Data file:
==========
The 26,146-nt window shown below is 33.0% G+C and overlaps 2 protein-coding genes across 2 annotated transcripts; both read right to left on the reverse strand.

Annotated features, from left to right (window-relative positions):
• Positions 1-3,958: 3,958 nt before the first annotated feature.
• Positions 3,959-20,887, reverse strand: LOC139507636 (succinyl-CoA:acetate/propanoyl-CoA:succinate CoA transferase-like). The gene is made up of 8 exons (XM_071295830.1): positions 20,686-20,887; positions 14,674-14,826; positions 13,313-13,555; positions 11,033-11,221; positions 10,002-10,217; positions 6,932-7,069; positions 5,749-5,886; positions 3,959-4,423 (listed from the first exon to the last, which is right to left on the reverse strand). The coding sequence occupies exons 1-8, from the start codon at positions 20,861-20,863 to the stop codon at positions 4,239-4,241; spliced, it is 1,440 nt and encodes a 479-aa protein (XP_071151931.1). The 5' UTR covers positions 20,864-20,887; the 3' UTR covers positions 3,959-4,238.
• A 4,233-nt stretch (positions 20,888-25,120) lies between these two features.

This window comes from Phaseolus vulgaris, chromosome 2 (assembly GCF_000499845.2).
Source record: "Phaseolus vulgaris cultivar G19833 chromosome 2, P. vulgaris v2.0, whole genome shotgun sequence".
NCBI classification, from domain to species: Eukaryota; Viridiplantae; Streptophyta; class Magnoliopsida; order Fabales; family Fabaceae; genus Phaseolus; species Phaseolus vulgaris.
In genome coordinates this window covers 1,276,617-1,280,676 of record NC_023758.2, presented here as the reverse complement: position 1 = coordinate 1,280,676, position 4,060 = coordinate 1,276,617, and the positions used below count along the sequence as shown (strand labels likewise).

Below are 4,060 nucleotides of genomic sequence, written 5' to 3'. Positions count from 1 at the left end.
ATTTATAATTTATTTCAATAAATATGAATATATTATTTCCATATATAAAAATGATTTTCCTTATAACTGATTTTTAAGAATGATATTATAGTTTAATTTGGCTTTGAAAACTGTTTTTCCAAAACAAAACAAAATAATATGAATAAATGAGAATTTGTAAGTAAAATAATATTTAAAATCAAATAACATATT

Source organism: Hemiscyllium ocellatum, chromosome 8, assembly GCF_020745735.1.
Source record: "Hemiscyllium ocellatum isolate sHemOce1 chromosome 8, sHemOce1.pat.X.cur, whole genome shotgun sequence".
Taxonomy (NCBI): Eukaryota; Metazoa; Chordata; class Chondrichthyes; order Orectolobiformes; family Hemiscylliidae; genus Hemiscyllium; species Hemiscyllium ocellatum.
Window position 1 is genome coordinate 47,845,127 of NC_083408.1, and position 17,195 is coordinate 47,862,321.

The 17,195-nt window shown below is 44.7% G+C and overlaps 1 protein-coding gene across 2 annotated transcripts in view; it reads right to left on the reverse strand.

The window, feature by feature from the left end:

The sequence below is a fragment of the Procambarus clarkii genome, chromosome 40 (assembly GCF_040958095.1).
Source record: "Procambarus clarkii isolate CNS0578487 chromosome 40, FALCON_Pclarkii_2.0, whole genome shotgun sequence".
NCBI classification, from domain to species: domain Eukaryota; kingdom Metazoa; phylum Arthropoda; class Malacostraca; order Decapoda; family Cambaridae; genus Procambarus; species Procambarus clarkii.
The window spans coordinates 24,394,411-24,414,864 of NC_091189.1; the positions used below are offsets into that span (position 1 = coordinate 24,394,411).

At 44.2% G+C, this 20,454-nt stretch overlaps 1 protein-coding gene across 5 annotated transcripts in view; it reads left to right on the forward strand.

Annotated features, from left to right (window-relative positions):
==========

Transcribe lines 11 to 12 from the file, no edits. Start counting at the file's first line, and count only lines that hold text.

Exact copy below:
ATTTATAATTTATTTCAATAAATATGAATATATTATTTCCATATATAAAAATGATTTTCCTTATAACTGATTTTTAAGAATGATATTATAGTTTAATTTGGCTTTGAAAACTGTTTTTCCAAAACAAAACAAAATAATATGAATAAATGAGAATTTGTAAGTAAAATAATATTTAAAATCAAATAACATATT

Source organism: Hemiscyllium ocellatum, chromosome 8, assembly GCF_020745735.1.